KOOSKIA — For generations, the Kooskia Opera House has served as a hub for the arts in this remote northern Idaho town of 600 people nestled between the South and Middle forks of the Clearwater River.Built in 1912 as an opera house, the two-story building is up for sale, and a group of area residents are working against time to buy the space and turn it into a community-owned and run theater and activity center that could serve the region.
“Schools can’t afford art and music programs any more. That is what we want to do with this building. We see it as a place for drama camps, ballet and voice lessons — all kinds of new opportunities,” said Cindy Lane of Harpster, one member of the citizen group that has formed the Kooskia Opera House board of directors to manage the project.
So far the group has earned about $83,000 of the $199,000 asking price. They have until Sept. 1 to earn the money as another buyer is interested in using the building for other purposes. They’ve purchased ads in newspapers around the Inland Northwest seeking support and toured the region’s summer parades with a float to raise awareness of their efforts.
“We’d hoped a major donor would step forward, but that hasn’t happened yet,” Lane said. “You always hope that a miracle is going to happen.”
For almost its entire life, the building has been passed down through one family, the Graves, who most recently ran a hardware store on the street level while holding occasional shows on the stage upstairs. The hardware store closed a few years ago, and the ground floor, which includes a large bar and a piano, was turned into an event center. Now retired, the Graves are looking to sell, Lane said.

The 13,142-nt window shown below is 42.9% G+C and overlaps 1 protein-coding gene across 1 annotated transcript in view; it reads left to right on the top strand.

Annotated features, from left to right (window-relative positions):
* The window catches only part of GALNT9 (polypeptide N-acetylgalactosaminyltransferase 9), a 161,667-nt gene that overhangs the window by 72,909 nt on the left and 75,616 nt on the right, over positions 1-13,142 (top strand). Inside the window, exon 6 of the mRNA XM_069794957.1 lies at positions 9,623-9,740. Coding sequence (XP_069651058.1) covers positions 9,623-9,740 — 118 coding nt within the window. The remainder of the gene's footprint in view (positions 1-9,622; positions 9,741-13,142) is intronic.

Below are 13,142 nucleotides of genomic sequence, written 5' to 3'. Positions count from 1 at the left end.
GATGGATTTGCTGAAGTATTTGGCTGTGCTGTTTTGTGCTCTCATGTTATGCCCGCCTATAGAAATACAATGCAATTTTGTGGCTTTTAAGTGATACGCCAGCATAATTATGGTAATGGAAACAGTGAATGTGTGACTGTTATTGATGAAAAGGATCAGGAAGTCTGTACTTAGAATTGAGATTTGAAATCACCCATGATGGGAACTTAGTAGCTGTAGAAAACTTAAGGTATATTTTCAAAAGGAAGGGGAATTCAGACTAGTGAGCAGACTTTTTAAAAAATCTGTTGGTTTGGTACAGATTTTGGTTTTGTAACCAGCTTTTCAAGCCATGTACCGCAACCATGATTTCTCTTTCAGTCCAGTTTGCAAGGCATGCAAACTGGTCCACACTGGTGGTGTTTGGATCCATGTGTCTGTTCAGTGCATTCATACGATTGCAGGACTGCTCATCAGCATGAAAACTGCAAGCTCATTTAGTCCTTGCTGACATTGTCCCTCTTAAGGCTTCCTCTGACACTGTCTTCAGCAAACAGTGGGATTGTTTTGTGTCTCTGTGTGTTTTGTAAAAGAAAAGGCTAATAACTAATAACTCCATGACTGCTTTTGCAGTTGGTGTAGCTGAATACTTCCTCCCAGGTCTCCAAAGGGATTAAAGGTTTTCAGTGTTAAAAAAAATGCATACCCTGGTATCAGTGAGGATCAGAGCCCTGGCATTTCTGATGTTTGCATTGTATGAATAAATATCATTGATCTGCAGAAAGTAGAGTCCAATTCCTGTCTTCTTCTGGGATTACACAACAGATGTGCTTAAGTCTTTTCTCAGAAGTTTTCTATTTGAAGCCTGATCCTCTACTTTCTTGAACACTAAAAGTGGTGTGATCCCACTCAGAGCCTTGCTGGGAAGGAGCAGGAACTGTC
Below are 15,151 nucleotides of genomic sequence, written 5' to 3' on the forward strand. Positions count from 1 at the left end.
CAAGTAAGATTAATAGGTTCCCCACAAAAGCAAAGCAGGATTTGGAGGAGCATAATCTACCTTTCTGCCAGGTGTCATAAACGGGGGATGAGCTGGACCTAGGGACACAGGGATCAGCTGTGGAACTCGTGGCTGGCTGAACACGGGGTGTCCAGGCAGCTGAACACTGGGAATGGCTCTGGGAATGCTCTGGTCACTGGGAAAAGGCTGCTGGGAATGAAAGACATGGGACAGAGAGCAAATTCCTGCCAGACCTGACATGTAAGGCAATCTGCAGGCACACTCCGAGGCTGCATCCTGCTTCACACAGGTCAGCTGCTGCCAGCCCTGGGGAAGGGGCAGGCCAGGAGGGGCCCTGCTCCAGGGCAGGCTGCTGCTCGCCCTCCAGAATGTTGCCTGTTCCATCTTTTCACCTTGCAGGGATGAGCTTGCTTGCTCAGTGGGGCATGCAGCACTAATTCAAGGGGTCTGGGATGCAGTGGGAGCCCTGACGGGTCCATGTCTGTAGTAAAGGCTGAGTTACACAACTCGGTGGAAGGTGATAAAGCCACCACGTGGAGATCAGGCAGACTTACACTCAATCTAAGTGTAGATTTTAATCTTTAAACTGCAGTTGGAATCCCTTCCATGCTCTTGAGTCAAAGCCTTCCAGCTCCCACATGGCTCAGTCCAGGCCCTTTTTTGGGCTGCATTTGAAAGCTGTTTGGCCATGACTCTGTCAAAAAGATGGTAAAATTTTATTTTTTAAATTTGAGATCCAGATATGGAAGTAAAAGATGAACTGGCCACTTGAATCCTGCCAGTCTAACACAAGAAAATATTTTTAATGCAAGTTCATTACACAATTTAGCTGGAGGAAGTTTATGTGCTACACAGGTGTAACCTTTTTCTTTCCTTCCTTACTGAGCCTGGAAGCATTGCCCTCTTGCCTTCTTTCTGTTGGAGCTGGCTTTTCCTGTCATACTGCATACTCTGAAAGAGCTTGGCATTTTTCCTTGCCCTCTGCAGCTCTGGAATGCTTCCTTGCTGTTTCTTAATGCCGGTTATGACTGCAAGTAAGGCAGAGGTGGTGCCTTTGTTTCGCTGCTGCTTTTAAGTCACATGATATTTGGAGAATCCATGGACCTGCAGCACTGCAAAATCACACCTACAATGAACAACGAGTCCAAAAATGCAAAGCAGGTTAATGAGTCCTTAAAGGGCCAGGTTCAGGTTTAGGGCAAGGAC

The group would like to continue using the street-level space as an event center available to rent for weddings, dances, reunions and other gatherings, Lane said. In what is now a storage area on the ground floor, they’d like to add studios that could be rented by exercise, dance and arts groups. This would help create a stable source of income for the building, Lane said. The stage upstairs, which looks much like it did when it opened more than a century ago, could feature productions like dinner theater, melodramas and murder mystery shows.
Large and small donations are being accepted, and shares in the building can be purchased for $500 at Freedom Northwest Credit Union in Kooskia or Kamiah. If the committee is unable to raise the total cost, donations and shares will be refunded.
“We’re hoping other people see the vision and it catches fire. It’s smoking, but it hasn’t caught fire yet,” Lane said.
“We’re hoping people want to own a little piece of Idaho, a piece of history.”
More information about the project is available by contacting Norma Pfaff at email@example.com or (208) 816-2691.